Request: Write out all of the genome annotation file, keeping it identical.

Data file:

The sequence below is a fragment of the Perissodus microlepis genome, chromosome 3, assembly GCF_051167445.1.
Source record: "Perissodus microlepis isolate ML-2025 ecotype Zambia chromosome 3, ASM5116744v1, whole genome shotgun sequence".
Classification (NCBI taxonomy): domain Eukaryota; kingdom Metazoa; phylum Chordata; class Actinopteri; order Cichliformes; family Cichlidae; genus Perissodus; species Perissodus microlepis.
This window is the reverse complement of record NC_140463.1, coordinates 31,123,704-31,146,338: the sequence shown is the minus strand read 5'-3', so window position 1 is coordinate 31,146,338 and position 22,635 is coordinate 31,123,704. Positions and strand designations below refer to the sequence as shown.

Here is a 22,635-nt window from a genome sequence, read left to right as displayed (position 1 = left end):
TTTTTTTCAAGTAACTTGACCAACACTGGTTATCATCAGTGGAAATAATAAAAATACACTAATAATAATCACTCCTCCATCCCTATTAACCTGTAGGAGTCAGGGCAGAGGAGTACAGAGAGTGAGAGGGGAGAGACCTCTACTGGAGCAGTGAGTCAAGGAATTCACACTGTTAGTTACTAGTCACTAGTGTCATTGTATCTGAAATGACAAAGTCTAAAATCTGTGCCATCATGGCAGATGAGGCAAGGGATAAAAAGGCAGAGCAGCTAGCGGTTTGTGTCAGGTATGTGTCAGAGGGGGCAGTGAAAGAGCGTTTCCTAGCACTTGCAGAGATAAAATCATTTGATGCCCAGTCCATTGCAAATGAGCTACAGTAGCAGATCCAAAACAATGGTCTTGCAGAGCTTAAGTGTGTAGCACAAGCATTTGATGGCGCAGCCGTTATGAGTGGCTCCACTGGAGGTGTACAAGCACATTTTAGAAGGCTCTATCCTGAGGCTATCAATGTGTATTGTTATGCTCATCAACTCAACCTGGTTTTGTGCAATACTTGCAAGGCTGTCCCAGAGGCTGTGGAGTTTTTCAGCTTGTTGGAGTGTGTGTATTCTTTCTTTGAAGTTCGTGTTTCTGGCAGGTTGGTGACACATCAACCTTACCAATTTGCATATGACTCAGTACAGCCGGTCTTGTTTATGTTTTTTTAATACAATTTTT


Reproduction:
The sequence below is a fragment of the Perissodus microlepis genome, chromosome 3, assembly GCF_051167445.1.
Source record: "Perissodus microlepis isolate ML-2025 ecotype Zambia chromosome 3, ASM5116744v1, whole genome shotgun sequence".
Classification (NCBI taxonomy): domain Eukaryota; kingdom Metazoa; phylum Chordata; class Actinopteri; order Cichliformes; family Cichlidae; genus Perissodus; species Perissodus microlepis.
This window is the reverse complement of record NC_140463.1, coordinates 31,123,704-31,146,338: the sequence shown is the minus strand read 5'-3', so window position 1 is coordinate 31,146,338 and position 22,635 is coordinate 31,123,704. Positions and strand designations below refer to the sequence as shown.

Here is a 22,635-nt window from a genome sequence, read left to right as displayed (position 1 = left end):
TTTTTTTCAAGTAACTTGACCAACACTGGTTATCATCAGTGGAAATAATAAAAATACACTAATAATAATCACTCCTCCATCCCTATTAACCTGTAGGAGTCAGGGCAGAGGAGTACAGAGAGTGAGAGGGGAGAGACCTCTACTGGAGCAGTGAGTCAAGGAATTCACACTGTTAGTTACTAGTCACTAGTGTCATTGTATCTGAAATGACAAAGTCTAAAATCTGTGCCATCATGGCAGATGAGGCAAGGGATAAAAAGGCAGAGCAGCTAGCGGTTTGTGTCAGGTATGTGTCAGAGGGGGCAGTGAAAGAGCGTTTCCTAGCACTTGCAGAGATAAAATCATTTGATGCCCAGTCCATTGCAAATGAGCTACAGTAGCAGATCCAAAACAATGGTCTTGCAGAGCTTAAGTGTGTAGCACAAGCATTTGATGGCGCAGCCGTTATGAGTGGCTCCACTGGAGGTGTACAAGCACATTTTAGAAGGCTCTATCCTGAGGCTATCAATGTGTATTGTTATGCTCATCAACTCAACCTGGTTTTGTGCAATACTTGCAAGGCTGTCCCAGAGGCTGTGGAGTTTTTCAGCTTGTTGGAGTGTGTGTATTCTTTCTTTGAAGTTCGTGTTTCTGGCAGGTTGGTGACACATCAACCTTACCAATTTGCATATGACTCAGTACAGCCGGTCTTGTTTATGTTTTTTTAATACAATTTTT